Predictors of β-blocker initiation after myocardial infarction in patients with type 2 diabetes: A retrospective study of a privately insured US population

Ryan P. Hickson, Candace J. Brancato, Daniela C. Moga

Research output: Contribution to journalArticlepeer-review


Background: Beta-blockers remain important for secondary prevention after myocardial infarction (MI). Despite clinical guideline recommendations, underutilization of this pharmacotherapy continues in patients with type 2 diabetes (T2DM) compared to the general post-MI population. Objective: This study aimed to (1) quantify the proportion of T2DM patients utilizing β-blocker therapy within 30 days of hospital discharge after MI and (2) identify clinical and demographic characteristics predicting initiation of β-blocker therapy. Methods: A retrospective cohort of US employed, commercially insured individuals was assembled using de-identified enrollment files, medical claims, and pharmacy claims from 2007 to 2009. Inclusion criteria were the following: (1) type 2 diabetes, (2) ≥18 years old, (3) continuous eligibility, (4) MI. Multivariable logistic regression with adjusted odds ratios (ORadj) using manual backward elimination was used to identify predictors of β-blocker initiation within 30 days of discharge from index hospitalization. Results: Of 341 T2DM patients, 167 (49.0%) were new users and 174 (51.0%) were nonusers of β-blockers within 30 days of post-MI hospital discharge. Patients on a calcium channel blocker (ORadj 2.63) and patients taking 1 to 5 medications (ORadj 3.59) were more likely to initiate β-blockers post-MI. Patients with heart failure (ORadj 0.45) or an arrhythmia (ORadj 0.44) were less likely to initiate β-blockers as well as patients with renal failure not taking a diuretic (ORadj 0.17). Conclusions: These results confirm previous findings that β-blockers are underutilized in T2DM patients post-MI. Predictors from the regression model can guide future research investigating how this deviation from guidelines is attributed to prescriber versus patient behavior.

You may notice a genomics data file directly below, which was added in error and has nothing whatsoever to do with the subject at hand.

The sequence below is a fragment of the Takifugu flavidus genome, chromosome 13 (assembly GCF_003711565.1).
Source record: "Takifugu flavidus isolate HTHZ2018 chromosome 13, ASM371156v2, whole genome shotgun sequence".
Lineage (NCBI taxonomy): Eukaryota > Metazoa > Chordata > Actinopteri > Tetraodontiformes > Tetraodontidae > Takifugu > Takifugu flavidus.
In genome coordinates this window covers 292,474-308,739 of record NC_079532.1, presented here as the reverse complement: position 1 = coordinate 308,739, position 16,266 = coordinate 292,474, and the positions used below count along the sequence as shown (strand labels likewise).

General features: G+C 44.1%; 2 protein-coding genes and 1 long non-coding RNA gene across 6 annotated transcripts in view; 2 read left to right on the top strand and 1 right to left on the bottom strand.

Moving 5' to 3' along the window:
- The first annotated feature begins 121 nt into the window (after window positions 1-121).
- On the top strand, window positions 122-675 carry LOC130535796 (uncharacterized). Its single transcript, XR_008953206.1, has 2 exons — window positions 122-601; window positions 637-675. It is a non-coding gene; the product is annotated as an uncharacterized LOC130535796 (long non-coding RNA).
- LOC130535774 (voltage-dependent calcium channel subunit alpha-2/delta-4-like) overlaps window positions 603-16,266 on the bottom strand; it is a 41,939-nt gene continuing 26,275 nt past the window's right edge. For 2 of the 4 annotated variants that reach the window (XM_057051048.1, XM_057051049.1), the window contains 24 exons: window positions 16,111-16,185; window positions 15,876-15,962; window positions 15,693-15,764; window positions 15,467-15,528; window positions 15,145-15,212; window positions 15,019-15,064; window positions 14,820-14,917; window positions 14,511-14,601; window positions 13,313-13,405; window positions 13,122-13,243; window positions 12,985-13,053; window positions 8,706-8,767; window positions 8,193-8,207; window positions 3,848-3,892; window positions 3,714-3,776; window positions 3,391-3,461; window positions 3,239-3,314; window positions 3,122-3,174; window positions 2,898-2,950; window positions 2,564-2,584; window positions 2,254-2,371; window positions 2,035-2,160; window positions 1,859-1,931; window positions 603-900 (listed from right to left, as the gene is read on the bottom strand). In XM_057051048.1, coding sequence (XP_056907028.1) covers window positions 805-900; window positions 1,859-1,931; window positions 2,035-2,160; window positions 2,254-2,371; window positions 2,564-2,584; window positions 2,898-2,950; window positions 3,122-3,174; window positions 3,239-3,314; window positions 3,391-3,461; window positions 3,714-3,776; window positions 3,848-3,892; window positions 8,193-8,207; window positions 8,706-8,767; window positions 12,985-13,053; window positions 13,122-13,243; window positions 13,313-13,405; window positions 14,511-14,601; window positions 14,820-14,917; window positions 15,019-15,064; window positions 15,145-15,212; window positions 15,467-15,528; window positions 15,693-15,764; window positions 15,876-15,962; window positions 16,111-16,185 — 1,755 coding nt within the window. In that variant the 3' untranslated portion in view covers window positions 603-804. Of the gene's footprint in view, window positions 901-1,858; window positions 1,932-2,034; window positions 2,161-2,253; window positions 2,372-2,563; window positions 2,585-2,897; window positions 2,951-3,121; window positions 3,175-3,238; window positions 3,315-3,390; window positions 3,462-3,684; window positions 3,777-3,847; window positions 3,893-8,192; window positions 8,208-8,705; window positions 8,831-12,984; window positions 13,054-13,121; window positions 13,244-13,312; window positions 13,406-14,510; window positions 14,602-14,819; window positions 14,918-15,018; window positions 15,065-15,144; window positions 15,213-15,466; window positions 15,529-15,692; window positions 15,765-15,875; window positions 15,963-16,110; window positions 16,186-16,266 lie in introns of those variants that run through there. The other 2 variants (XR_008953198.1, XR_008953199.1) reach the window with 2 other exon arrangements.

Original languageEnglish
Pages (from-to)160-168
Number of pages9
JournalJournal of Pharmacy Technology
Issue number4
StatePublished - Aug 2016

Bibliographical note

Funding Information:
This project was supported by the National Center for Research Resources and the National Center for Advancing Translational Sciences, National Institutes of Health, through Grant 8UL1TR000117-02. Dr Hickson is supported by the American Foundation for Pharmaceutical Education as the 2015 Phi Lambda Sigma First Year Graduate School Fellow. Dr Moga is supported by Grant Number K12 DA035150 from the National Institutes of Health, Office of Women's Health Research, and the National Institute on Drug Abuse.

Publisher Copyright:
© 2016 The Author(s).


  • Myocardial infarction
  • Preventative medicine
  • Standards of practice
  • Type 2 diabetes
  • β-adrenergic blockers

ASJC Scopus subject areas

  • Pharmaceutical Science


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